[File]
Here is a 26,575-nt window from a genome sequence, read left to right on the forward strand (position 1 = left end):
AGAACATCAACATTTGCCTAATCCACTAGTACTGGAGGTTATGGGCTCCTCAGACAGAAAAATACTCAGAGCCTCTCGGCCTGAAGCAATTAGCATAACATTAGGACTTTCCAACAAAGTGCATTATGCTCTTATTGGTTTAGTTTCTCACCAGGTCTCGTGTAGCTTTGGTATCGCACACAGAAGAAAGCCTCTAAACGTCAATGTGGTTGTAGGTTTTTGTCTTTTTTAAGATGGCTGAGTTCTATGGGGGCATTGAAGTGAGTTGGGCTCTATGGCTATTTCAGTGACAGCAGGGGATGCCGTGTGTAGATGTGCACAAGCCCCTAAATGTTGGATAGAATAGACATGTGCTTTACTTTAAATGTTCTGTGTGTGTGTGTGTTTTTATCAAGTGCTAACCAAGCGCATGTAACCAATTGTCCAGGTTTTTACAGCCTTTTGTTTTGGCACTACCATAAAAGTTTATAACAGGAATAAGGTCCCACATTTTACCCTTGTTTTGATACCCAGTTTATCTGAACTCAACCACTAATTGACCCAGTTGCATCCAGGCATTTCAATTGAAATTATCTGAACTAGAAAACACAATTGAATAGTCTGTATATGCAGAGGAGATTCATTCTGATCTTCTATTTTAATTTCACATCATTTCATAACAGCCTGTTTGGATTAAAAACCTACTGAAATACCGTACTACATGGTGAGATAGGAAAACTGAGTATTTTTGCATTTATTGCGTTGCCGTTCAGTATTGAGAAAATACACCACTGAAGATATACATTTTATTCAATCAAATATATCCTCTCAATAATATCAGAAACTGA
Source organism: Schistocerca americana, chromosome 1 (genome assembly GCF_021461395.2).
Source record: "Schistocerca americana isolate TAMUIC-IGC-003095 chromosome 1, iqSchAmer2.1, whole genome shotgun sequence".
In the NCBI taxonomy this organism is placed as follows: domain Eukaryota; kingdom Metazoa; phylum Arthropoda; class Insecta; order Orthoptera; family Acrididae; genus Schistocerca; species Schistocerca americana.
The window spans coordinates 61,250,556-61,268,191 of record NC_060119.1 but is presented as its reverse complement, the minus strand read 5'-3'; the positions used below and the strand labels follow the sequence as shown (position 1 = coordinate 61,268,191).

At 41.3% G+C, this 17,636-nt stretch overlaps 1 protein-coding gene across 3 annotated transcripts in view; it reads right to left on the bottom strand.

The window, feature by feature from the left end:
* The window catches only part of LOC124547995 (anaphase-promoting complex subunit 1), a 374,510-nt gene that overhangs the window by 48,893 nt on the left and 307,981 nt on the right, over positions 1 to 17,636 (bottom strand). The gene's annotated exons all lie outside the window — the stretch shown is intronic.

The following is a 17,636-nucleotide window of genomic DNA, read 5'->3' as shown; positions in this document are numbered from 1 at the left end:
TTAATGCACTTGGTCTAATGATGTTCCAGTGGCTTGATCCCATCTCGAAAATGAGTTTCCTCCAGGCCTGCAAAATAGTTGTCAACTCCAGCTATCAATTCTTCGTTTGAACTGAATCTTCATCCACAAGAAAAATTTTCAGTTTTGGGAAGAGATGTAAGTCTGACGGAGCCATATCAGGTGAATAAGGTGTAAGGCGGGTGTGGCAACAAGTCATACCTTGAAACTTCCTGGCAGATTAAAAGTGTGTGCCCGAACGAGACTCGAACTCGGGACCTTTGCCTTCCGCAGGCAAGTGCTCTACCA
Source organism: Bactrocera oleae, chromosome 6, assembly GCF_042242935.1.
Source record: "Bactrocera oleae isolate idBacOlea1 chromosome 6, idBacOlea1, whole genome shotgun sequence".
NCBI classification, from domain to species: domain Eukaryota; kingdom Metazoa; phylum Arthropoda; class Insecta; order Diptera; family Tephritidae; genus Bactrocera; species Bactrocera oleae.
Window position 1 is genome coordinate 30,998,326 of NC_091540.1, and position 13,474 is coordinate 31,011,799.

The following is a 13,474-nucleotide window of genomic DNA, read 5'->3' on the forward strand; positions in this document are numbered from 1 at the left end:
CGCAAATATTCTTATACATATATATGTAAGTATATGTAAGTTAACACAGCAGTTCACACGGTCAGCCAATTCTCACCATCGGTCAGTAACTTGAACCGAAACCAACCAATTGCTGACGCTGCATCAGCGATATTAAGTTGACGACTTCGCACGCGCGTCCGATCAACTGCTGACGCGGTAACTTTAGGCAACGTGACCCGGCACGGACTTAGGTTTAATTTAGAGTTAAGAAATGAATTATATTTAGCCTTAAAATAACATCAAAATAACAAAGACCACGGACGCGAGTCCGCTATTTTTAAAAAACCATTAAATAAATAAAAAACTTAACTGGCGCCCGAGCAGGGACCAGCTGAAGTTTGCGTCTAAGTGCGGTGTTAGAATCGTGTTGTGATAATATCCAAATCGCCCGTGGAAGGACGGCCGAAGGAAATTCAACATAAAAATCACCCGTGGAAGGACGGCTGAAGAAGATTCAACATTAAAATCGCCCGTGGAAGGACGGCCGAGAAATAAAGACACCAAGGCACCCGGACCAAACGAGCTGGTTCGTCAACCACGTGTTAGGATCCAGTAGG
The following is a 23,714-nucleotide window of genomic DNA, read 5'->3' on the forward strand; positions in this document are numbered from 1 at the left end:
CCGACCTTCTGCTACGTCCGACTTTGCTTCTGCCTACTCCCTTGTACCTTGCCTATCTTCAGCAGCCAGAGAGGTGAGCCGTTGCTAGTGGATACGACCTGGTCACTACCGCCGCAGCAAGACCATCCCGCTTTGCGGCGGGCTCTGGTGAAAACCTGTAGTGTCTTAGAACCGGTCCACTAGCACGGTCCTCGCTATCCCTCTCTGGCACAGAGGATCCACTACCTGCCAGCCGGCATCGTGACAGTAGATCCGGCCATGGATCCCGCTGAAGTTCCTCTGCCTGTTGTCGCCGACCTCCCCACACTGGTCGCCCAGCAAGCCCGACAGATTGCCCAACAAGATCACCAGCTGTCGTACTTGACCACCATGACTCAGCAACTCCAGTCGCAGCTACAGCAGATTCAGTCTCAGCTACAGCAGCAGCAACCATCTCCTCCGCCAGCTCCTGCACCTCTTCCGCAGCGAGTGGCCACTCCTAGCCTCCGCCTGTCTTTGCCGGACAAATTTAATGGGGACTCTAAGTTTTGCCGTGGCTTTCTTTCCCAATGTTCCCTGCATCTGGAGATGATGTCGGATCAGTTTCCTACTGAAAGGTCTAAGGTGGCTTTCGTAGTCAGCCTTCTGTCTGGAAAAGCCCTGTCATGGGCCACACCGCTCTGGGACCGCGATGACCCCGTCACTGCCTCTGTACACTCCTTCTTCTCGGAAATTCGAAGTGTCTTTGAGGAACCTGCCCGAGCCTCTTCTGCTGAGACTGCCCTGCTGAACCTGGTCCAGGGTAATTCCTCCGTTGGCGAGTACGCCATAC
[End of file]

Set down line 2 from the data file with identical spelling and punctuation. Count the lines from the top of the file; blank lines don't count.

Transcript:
AGAACATCAACATTTGCCTAATCCACTAGTACTGGAGGTTATGGGCTCCTCAGACAGAAAAATACTCAGAGCCTCTCGGCCTGAAGCAATTAGCATAACATTAGGACTTTCCAACAAAGTGCATTATGCTCTTATTGGTTTAGTTTCTCACCAGGTCTCGTGTAGCTTTGGTATCGCACACAGAAGAAAGCCTCTAAACGTCAATGTGGTTGTAGGTTTTTGTCTTTTTTAAGATGGCTGAGTTCTATGGGGGCATTGAAGTGAGTTGGGCTCTATGGCTATTTCAGTGACAGCAGGGGATGCCGTGTGTAGATGTGCACAAGCCCCTAAATGTTGGATAGAATAGACATGTGCTTTACTTTAAATGTTCTGTGTGTGTGTGTGTTTTTATCAAGTGCTAACCAAGCGCATGTAACCAATTGTCCAGGTTTTTACAGCCTTTTGTTTTGGCACTACCATAAAAGTTTATAACAGGAATAAGGTCCCACATTTTACCCTTGTTTTGATACCCAGTTTATCTGAACTCAACCACTAATTGACCCAGTTGCATCCAGGCATTTCAATTGAAATTATCTGAACTAGAAAACACAATTGAATAGTCTGTATATGCAGAGGAGATTCATTCTGATCTTCTATTTTAATTTCACATCATTTCATAACAGCCTGTTTGGATTAAAAACCTACTGAAATACCGTACTACATGGTGAGATAGGAAAACTGAGTATTTTTGCATTTATTGCGTTGCCGTTCAGTATTGAGAAAATACACCACTGAAGATATACATTTTATTCAATCAAATATATCCTCTCAATAATATCAGAAACTGA